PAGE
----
However, it’s important to understand the limitations of balance transfers. The promotional APR is typically only for the amount you transfer, and a higher interest rate will usually apply to any new charges you make using that card. Also, a late or missed payment will cause you to lose the introductory rate. After the introductory period ends, the interest rate on the unpaid balance can jump significantly. Additionally, some people find that it can be tempting to accumulate new debt on their old cards, once the balance has been transferred.
Some issuers could also charge a different APR for transferring balances from additional credit cards. Reading the conditions of the offer can help you make the best decision. These offer conditions can be contained in the “Schumer Box” or summary box on the credit card offer letter, which will list the various APRs associated with the offer. This is just the information you commonly see boxed off in a credit card offer.
Schumer Box Example
Debt Consolidation Loan
In circumstances where you may not have not enough cash flow to impact your debt as needed for the previous methods, a debt consolidation loan could help you pay off the credit card debt with an installment loan that has a fixed monthly payment amount. Basically, you obtain a new loan to pay off multiple other debts such as credit cards. Depending on your credit, these loans can have lower interest rates than what you would pay on a credit card, so a debt consolidation loan can reduce the amount of interest you pay and help you repay the debt faster. Just like a balance transfer, a debt consolidation loan can also simplify your monthly payments by rolling multiple payments into just one.
If your credit is fair or poor, the interest rates could become very high and the likelihood of qualifying for a personal loan could be low. For more serious debt and for individuals with poorer credit, a debt management plan could be a good option.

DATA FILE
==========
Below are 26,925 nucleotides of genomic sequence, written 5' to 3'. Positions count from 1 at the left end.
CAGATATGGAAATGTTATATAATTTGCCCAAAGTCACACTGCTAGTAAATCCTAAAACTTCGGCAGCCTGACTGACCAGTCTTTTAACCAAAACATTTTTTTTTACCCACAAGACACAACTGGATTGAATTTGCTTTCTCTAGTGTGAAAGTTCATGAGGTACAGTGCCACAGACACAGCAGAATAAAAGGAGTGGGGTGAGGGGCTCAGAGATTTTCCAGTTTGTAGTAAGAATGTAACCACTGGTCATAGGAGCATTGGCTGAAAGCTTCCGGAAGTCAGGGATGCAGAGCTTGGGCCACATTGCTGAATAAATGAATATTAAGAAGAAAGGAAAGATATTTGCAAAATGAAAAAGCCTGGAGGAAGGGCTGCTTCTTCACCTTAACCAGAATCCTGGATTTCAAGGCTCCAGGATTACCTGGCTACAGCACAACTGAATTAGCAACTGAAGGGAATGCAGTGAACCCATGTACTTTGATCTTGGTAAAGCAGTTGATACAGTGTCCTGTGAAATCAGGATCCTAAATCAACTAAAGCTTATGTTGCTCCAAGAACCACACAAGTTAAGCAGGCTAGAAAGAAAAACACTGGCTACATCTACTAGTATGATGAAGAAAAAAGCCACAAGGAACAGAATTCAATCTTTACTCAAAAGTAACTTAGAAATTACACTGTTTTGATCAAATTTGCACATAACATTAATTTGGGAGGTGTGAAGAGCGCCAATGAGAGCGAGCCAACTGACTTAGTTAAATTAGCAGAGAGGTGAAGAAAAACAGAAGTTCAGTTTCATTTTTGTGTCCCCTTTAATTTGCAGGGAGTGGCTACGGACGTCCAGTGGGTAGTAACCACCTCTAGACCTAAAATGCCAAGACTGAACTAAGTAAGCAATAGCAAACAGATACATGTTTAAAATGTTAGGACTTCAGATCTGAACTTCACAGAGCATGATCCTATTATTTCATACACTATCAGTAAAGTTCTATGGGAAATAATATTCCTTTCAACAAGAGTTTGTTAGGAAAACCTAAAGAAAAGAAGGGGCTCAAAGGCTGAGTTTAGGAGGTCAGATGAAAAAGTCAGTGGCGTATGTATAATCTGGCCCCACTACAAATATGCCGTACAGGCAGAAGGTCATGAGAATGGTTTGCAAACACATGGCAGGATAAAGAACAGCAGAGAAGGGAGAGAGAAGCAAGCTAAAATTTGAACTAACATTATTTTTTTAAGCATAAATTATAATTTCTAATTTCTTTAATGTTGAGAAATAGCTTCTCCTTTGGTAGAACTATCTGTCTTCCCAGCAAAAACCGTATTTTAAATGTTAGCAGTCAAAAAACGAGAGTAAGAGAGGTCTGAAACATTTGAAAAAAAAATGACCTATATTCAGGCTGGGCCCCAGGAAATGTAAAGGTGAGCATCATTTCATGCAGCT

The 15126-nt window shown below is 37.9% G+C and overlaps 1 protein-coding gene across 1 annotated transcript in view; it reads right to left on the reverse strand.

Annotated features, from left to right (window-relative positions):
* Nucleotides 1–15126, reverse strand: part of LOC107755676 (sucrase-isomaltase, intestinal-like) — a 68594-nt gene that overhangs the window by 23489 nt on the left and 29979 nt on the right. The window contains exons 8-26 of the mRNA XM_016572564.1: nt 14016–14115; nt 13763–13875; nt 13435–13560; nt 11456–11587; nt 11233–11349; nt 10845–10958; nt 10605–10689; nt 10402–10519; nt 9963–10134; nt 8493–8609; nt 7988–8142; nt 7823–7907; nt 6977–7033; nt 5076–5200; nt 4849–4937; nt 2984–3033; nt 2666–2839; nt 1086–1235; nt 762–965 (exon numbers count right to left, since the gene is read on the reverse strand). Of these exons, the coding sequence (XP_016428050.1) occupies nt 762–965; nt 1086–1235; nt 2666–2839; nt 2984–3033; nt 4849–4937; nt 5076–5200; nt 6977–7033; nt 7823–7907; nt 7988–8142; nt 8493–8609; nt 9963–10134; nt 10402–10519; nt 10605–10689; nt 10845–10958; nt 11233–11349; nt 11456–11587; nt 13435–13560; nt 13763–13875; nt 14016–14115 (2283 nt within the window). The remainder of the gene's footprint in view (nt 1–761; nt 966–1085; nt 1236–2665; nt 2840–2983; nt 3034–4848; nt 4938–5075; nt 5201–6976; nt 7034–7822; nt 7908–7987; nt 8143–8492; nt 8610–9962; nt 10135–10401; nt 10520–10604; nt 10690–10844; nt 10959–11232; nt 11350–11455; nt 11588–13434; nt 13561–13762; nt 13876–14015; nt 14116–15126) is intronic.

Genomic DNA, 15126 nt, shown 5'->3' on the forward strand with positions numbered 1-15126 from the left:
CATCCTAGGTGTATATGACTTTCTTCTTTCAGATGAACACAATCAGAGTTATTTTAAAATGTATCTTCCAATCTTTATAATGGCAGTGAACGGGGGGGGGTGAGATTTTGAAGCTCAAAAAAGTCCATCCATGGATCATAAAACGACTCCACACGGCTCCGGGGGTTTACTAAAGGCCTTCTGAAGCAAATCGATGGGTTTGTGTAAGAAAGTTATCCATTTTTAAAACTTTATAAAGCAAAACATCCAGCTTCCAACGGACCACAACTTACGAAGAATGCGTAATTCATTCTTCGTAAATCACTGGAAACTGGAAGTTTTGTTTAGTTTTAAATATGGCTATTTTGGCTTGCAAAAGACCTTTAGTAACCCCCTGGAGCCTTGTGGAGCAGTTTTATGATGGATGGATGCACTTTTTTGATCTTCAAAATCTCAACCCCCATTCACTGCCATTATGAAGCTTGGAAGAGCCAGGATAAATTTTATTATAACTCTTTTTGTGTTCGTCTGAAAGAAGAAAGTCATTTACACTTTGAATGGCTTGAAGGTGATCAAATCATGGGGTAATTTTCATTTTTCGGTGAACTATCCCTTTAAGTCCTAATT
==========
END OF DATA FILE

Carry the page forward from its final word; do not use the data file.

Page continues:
When you’re deciding which strategy is best for you when paying off credit card debt, it’s important to consider the interest rate and length of the loan. Is it more important to you to reduce the total cost of your debt by lowering interest charges? Or are you more concerned with repaying your debt quickly? You also should be aware that depending on the debt consolidation loan and how you manage it, there could be implications to your credit. Make sure you cover all the bases to ensure you understand how things will be handled by the company you work with on it.
Comparing Credit Card Payoff Strategies
These tables below can help you compare credit card payoff strategies and to get an idea for which one might be right for you. These examples are all based on beginning with $8900 total debt on three credit cards and assume you have $350 per month to pay back debt.
Debt Avalanche: Repay Highest Interest Rate First
This example assumes that you’ll pay minimum amounts due and put additional money towards the card with the highest interest rate first.
|Balance||APR||Minimum Payment||Payoff||Interest Paid|
|Credit Card 1||$4,200||19%||$84||20 months||$702|
|Credit Card 2||$3,600||15%||$72||33 months||$1,094|
|Credit Card 3||$1,100||13%||$22||36 months||$334|
|Total Payoff Time & Interest Paid On All Cards||31 months||$2,130|
Debt Snowball: Repay Lowest Balance First
This example assumes that you’ll pay minimum amounts due on all cards and then additional money will go towards tackling the card with the lowest balance first.
|Balance||APR||Minimum Payment||Payoff||Interest Paid|
|Credit Card 1||$4,200||19%||$84||33 months||$1,728|
|Credit Card 2||$3,600||15%||$72||21 months||$599|
|Credit Card 3||$1,100||13%||$22||6 months||$41|
|Total Payoff Time & Interest Paid On All Cards||32 months||$2,368|
Debt Consolidation Loan
This example assumes that you have good credit, and that you’ll consolidate all of your credit card debt into a personal loan with a 36-month term.
|Principal||Interest Rate||Monthly Payment||Payoff||Interest Paid|
Balance Transfer Card
This example assumes that you use a balance transfer credit card that offers a 3% fee for the transfer and a 12-month period of 0% interest.
|Balance (including 3% fee)||APR After Promo Period||Monthly Payment||Payoff||Interest Paid|
|Balance Transfer Card||$9,167||18%||$350||29 months||$660|
It’s important to understand that each strategy has its pros and cons, and the best solution for each person will vary. Your situation may also vary significantly from the examples provided. For example, it might turn out that you have good credit and can get a better APR for a balance transfer than the one listed or that you have poorer credit and may find it difficult to qualify for a loan or balance transfer credit card.
A good first step is to check your credit report to get a better idea on where your credit stands and how much you owe overall. Then, you can choose which of the various credit card payoff options may be best for you.